Plaintiff filed a lawsuit alleging unlawful discrimination based on her disability and unlawful discrimination based on a perceived disability. The trial court granted summary judgment to the defendant. The Appellate Division reversed finding that there were material facts in dispute that must be decided by a jury. There was a dissent which entitled Defendant to an appeal of right to the NJ Supreme Court. Ultimately, the NJ Supreme Court affirmed and modified the Appellate Division opinion and remanded the case to the trial court.
The NJ Supreme Court explained that when the allegation is that an employee is fired discriminatorily because of a disability, the employee must prove the following four prongs by the preponderance of the evidence:
(1) the employee is disabled within the meaning of the statute (LAD);
(2) the employee was performing the job at a level that met the employer’s expectations;
(3) the employee was discharged; and
(4) the employer sought someone else to perform the same work.
When the employer raises the defense that the disability prevented the employee from working, the employer has the burden of proof as to this defense. The employer must produce evidence that the decision to terminate was based on an objective standard supported by the factual evidence and not on general assumptions about the employee’s disability.
The issue of a reasonable accommodation arises where the employee pleads failure to accommodate and where the employer defends on the grounds that the employee was terminated due to inability to perform the job. The Court ruled that the reasonable accommodation requirement belongs in the prong 2 analysis. The employee must show evidence that the employee was actually performing the job or was able, with or without a reasonable accommodation to perform the job to the employer’s legitimate expectations. Basically, the employee must prove that the disability does not hinder the employee’s job performance. The proof needed is slight or modest. The employer can rebut the employee’s claim by showing the accommodation is unreasonable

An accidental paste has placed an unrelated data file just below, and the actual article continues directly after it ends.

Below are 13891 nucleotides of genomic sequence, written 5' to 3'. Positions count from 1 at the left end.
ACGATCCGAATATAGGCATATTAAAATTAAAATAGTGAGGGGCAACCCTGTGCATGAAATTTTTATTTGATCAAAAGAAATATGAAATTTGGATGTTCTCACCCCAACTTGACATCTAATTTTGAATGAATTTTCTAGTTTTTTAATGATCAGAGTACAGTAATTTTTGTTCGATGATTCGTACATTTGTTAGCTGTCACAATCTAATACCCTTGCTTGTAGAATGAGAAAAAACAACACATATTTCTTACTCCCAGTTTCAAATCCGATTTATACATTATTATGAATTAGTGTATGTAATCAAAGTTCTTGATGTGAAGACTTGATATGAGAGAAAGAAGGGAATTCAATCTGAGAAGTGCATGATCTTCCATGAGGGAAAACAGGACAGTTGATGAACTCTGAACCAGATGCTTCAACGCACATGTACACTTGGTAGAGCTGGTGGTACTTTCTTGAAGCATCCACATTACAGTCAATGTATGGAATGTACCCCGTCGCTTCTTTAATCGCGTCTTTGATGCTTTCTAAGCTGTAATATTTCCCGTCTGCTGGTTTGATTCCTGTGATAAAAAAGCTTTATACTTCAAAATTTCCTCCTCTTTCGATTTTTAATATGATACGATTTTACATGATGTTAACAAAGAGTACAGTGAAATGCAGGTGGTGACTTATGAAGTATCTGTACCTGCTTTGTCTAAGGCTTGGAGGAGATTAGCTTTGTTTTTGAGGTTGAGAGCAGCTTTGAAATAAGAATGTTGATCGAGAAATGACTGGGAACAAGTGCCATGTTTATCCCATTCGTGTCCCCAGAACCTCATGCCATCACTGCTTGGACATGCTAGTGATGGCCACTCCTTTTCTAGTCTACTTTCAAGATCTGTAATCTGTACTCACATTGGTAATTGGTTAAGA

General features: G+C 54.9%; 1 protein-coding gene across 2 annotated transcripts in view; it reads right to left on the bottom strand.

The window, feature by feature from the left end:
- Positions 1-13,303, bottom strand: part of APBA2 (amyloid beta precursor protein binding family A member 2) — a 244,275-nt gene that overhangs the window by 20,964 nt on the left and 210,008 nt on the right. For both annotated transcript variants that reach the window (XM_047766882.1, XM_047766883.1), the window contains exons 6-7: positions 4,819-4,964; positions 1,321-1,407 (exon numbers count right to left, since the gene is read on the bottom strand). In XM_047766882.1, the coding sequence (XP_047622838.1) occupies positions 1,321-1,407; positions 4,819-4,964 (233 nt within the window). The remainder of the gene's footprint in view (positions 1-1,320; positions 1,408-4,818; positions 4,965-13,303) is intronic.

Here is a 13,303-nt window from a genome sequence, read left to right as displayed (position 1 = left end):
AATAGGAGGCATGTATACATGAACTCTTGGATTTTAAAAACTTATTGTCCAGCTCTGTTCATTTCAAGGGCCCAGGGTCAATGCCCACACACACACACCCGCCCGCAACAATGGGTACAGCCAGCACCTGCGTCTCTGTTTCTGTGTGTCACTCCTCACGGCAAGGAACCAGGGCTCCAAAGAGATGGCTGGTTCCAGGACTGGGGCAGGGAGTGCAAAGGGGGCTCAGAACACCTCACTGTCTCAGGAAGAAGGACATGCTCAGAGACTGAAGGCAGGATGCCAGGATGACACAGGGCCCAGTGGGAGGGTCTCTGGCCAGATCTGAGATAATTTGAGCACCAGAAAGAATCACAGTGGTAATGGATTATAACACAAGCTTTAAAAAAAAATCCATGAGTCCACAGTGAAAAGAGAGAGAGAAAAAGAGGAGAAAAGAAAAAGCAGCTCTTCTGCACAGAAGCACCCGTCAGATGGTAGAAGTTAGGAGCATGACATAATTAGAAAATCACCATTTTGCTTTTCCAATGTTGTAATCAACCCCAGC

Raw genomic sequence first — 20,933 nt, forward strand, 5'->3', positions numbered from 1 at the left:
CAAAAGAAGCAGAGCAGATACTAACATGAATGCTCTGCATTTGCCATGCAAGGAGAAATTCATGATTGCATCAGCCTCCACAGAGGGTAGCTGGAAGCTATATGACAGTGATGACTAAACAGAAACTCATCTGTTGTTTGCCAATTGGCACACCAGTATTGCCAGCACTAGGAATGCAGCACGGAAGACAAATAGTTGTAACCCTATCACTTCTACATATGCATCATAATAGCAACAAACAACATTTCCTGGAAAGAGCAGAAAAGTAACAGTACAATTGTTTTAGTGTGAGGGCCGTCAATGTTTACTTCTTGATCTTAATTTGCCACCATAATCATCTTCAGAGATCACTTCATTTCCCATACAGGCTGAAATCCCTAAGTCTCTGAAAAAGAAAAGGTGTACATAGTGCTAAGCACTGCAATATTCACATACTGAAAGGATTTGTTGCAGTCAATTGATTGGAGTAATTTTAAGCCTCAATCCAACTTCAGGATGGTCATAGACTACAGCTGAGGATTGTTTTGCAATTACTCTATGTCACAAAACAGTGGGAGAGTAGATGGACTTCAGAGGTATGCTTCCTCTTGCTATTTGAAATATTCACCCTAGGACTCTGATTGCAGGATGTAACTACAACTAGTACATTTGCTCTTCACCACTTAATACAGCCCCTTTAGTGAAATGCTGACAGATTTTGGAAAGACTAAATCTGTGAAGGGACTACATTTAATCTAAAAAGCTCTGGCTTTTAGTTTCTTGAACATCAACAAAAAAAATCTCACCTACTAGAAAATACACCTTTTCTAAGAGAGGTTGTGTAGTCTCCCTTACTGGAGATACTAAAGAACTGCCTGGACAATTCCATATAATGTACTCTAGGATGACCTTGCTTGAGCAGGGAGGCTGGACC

Under the facts of this case, Defendant argued that Plaintiff was not performing her job duties because she was absent over twelve months due to her injuries and was on light duty assignments for two months. The Defendant also argues that there is a safety issue. The law permits the termination of an employee if continued employment “would be hazardous to the safety or health of (the employee), other employees, clients or customers.” N.J.A.C. 13: 13-2.8 (a)(2). The Defendant argued that the Plaintiff’s issue with lifting patients raised a safety issue. The Court ruled that it is not enough to assert a safety issue. The employer must prove with a reasonable degree of certainty that the employee’s handicap materially enhanced the risk of substantial harm in the workplace. Subjective evaluations or conclusory medical reports are not sufficient.
The Supreme Court concluded that the remand to the trial court because there were factual issues as to whether Plaintiff could not perform her duties and if a reasonable accommodation exists to allow Plaintiff to stay in her position.
The Supreme Court also permitted Plaintiff’s medical malpractice to continue. The Court stated: “The breach of a physician’s duty to maintain the confidentiality of his patient’s medical records is a deviation from the standard of care, giving rise to a personal injury claim based upon negligence, not defamation or placing plaintiff in a false light.” The statute of limitations for medical malpractice is two years.
The Supreme Court also reviewed a claim under statutory law which specifically addresses the disclosure of HIV information. N.J.S.A. 26: 5C-7. It is a violation to disclose identifying information about a person who has or is suspected of having AIDS or HIV. The Act provided for a private right of action including an action for actual damages, equitable relief and attorney’s fees. If the disclosure is wantonly reckless or intentionally malicious, punitive damages may be awarded.